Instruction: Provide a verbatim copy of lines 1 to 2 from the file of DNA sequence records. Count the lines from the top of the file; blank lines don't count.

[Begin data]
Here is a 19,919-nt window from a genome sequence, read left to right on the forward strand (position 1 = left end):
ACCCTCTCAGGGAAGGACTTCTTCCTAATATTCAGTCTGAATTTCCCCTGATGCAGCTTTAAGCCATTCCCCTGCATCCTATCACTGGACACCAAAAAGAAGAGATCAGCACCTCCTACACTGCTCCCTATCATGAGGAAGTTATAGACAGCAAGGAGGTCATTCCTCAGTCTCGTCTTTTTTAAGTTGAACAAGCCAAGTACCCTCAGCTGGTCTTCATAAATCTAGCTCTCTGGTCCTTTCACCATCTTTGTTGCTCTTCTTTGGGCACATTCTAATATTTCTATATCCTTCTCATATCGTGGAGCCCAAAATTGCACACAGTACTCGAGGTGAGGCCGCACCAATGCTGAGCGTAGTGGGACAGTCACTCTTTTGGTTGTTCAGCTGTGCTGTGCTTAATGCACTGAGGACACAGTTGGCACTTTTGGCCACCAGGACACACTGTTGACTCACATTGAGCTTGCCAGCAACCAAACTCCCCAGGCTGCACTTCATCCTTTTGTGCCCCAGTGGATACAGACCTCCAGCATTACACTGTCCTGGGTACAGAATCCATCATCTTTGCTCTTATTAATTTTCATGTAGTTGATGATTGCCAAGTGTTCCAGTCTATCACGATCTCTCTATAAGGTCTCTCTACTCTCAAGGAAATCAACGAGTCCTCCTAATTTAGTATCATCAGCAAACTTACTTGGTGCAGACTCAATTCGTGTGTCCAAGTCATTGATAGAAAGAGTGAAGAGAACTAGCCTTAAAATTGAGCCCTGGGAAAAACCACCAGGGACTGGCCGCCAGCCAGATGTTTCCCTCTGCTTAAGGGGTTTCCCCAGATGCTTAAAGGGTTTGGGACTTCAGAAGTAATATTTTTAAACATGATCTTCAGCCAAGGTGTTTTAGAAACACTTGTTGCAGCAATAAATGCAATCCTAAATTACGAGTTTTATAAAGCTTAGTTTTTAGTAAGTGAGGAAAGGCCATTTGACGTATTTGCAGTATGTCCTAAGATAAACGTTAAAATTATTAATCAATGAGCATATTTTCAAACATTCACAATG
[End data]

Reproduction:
Here is a 19,919-nt window from a genome sequence, read left to right on the forward strand (position 1 = left end):
ACCCTCTCAGGGAAGGACTTCTTCCTAATATTCAGTCTGAATTTCCCCTGATGCAGCTTTAAGCCATTCCCCTGCATCCTATCACTGGACACCAAAAAGAAGAGATCAGCACCTCCTACACTGCTCCCTATCATGAGGAAGTTATAGACAGCAAGGAGGTCATTCCTCAGTCTCGTCTTTTTTAAGTTGAACAAGCCAAGTACCCTCAGCTGGTCTTCATAAATCTAGCTCTCTGGTCCTTTCACCATCTTTGTTGCTCTTCTTTGGGCACATTCTAATATTTCTATATCCTTCTCATATCGTGGAGCCCAAAATTGCACACAGTACTCGAGGTGAGGCCGCACCAATGCTGAGCGTAGTGGGACAGTCACTCTTTTGGTTGTTCAGCTGTGCTGTGCTTAATGCACTGAGGACACAGTTGGCACTTTTGGCCACCAGGACACACTGTTGACTCACATTGAGCTTGCCAGCAACCAAACTCCCCAGGCTGCACTTCATCCTTTTGTGCCCCAGTGGATACAGACCTCCAGCATTACACTGTCCTGGGTACAGAATCCATCATCTTTGCTCTTATTAATTTTCATGTAGTTGATGATTGCCAAGTGTTCCAGTCTATCACGATCTCTCTATAAGGTCTCTCTACTCTCAAGGAAATCAACGAGTCCTCCTAATTTAGTATCATCAGCAAACTTACTTGGTGCAGACTCAATTCGTGTGTCCAAGTCATTGATAGAAAGAGTGAAGAGAACTAGCCTTAAAATTGAGCCCTGGGAAAAACCACCAGGGACTGGCCGCCAGCCAGATGTTTCCCTCTGCTTAAGGGGTTTCCCCAGATGCTTAAAGGGTTTGGGACTTCAGAAGTAATATTTTTAAACATGATCTTCAGCCAAGGTGTTTTAGAAACACTTGTTGCAGCAATAAATGCAATCCTAAATTACGAGTTTTATAAAGCTTAGTTTTTAGTAAGTGAGGAAAGGCCATTTGACGTATTTGCAGTATGTCCTAAGATAAACGTTAAAATTATTAATCAATGAGCATATTTTCAAACATTCACAATG